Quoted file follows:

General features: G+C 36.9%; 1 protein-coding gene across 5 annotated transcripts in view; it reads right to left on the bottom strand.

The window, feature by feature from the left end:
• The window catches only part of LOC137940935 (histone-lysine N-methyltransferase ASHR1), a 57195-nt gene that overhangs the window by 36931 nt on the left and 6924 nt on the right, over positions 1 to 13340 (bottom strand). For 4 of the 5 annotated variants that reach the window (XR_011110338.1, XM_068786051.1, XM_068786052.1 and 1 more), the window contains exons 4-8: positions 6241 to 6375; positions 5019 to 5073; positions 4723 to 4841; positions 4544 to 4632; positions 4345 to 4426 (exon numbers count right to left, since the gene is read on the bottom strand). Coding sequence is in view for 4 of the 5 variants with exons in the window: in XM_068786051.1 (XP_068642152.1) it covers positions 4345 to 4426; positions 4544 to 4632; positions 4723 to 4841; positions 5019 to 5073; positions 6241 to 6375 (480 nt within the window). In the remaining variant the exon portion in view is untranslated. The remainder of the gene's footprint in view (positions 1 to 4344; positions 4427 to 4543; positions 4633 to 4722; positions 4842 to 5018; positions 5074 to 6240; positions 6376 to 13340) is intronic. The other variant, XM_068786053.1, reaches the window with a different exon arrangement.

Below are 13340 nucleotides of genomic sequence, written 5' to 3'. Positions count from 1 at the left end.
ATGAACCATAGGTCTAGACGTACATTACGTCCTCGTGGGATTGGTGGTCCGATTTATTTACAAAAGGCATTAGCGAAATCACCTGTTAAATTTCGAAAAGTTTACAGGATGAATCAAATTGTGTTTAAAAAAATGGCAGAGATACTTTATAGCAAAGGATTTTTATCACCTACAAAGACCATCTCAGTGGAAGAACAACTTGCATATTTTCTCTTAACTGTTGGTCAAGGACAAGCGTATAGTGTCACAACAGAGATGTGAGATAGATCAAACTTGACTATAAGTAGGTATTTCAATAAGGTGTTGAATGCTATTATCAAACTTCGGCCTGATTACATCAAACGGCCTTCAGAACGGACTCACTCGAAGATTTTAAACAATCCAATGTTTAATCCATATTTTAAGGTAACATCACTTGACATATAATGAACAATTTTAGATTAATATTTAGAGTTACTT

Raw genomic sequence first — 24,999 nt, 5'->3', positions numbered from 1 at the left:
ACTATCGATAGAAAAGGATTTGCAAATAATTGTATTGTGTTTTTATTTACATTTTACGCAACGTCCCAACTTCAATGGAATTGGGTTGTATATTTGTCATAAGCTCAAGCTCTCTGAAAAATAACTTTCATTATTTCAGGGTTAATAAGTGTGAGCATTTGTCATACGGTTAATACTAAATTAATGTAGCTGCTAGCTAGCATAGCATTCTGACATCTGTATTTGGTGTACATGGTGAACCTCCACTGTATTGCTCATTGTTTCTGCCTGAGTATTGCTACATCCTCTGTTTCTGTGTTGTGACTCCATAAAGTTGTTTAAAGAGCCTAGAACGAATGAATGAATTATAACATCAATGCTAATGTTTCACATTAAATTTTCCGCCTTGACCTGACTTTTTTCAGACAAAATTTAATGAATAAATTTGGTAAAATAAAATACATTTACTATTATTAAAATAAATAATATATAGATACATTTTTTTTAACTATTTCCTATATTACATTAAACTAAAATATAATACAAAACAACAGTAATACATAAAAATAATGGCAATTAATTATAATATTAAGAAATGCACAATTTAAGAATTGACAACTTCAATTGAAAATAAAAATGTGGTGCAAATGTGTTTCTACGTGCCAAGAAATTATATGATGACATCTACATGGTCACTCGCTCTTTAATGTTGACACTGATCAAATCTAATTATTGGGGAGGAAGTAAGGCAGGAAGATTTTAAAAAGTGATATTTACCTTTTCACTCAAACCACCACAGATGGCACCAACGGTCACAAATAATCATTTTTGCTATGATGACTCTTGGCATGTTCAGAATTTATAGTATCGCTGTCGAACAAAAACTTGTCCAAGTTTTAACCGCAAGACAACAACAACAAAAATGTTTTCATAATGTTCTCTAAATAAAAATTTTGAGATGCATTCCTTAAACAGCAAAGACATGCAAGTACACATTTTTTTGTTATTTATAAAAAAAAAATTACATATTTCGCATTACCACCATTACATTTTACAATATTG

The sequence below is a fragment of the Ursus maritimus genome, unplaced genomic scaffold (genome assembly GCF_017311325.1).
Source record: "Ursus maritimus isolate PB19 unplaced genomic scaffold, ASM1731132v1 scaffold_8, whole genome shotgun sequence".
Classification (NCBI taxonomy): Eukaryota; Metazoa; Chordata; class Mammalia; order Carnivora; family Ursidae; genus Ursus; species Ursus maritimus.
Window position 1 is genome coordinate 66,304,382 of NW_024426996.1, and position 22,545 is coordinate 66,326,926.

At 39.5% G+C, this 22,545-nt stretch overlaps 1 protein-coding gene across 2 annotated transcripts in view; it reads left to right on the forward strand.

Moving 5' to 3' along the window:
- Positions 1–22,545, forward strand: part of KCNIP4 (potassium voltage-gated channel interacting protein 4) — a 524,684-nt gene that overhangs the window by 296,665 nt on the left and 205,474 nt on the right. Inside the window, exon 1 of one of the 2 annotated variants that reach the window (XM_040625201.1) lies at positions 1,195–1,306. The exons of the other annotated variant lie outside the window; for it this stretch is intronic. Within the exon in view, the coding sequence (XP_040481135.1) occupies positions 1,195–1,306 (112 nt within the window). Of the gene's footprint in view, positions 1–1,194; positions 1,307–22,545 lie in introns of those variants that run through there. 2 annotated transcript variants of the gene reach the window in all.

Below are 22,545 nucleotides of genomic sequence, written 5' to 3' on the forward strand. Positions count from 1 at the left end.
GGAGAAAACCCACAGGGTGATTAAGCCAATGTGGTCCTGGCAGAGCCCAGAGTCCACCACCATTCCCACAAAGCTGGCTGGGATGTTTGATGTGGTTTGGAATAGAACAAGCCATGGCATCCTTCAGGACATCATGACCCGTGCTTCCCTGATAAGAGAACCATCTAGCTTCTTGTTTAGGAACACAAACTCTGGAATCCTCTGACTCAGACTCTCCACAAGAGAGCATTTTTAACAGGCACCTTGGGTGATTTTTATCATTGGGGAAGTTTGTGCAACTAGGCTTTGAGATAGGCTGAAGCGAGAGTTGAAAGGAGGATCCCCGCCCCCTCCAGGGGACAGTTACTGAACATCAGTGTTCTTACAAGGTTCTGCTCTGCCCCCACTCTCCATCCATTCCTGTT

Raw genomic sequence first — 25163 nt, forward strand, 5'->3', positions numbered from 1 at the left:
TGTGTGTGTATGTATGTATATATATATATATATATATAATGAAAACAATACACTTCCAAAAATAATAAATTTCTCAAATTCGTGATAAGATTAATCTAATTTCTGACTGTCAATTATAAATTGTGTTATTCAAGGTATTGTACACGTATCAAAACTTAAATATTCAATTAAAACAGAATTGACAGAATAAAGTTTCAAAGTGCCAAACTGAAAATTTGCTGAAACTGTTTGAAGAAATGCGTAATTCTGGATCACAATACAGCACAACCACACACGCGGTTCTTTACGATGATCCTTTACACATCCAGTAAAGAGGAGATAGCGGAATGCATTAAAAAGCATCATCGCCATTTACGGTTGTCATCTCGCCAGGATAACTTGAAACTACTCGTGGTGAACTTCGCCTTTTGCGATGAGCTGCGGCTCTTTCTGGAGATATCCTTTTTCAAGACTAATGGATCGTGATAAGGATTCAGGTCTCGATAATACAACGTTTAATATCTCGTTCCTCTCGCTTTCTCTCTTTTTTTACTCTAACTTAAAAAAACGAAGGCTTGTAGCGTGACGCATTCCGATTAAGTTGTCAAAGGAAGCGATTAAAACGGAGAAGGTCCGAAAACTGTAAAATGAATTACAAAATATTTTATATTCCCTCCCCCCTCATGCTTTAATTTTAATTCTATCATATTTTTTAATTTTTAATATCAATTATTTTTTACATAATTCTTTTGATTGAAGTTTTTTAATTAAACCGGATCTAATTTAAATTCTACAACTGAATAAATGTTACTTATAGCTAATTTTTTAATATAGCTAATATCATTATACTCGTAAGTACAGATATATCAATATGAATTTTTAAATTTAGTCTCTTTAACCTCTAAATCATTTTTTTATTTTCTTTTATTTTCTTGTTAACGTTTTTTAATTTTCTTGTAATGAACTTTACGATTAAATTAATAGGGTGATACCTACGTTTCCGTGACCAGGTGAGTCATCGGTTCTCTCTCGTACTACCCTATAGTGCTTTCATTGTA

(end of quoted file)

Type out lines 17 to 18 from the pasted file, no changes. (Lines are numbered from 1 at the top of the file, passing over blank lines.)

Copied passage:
Raw genomic sequence first — 25163 nt, forward strand, 5'->3', positions numbered from 1 at the left:
TGTGTGTGTATGTATGTATATATATATATATATATATAATGAAAACAATACACTTCCAAAAATAATAAATTTCTCAAATTCGTGATAAGATTAATCTAATTTCTGACTGTCAATTATAAATTGTGTTATTCAAGGTATTGTACACGTATCAAAACTTAAATATTCAATTAAAACAGAATTGACAGAATAAAGTTTCAAAGTGCCAAACTGAAAATTTGCTGAAACTGTTTGAAGAAATGCGTAATTCTGGATCACAATACAGCACAACCACACACGCGGTTCTTTACGATGATCCTTTACACATCCAGTAAAGAGGAGATAGCGGAATGCATTAAAAAGCATCATCGCCATTTACGGTTGTCATCTCGCCAGGATAACTTGAAACTACTCGTGGTGAACTTCGCCTTTTGCGATGAGCTGCGGCTCTTTCTGGAGATATCCTTTTTCAAGACTAATGGATCGTGATAAGGATTCAGGTCTCGATAATACAACGTTTAATATCTCGTTCCTCTCGCTTTCTCTCTTTTTTTACTCTAACTTAAAAAAACGAAGGCTTGTAGCGTGACGCATTCCGATTAAGTTGTCAAAGGAAGCGATTAAAACGGAGAAGGTCCGAAAACTGTAAAATGAATTACAAAATATTTTATATTCCCTCCCCCCTCATGCTTTAATTTTAATTCTATCATATTTTTTAATTTTTAATATCAATTATTTTTTACATAATTCTTTTGATTGAAGTTTTTTAATTAAACCGGATCTAATTTAAATTCTACAACTGAATAAATGTTACTTATAGCTAATTTTTTAATATAGCTAATATCATTATACTCGTAAGTACAGATATATCAATATGAATTTTTAAATTTAGTCTCTTTAACCTCTAAATCATTTTTTTATTTTCTTTTATTTTCTTGTTAACGTTTTTTAATTTTCTTGTAATGAACTTTACGATTAAATTAATAGGGTGATACCTACGTTTCCGTGACCAGGTGAGTCATCGGTTCTCTCTCGTACTACCCTATAGTGCTTTCATTGTA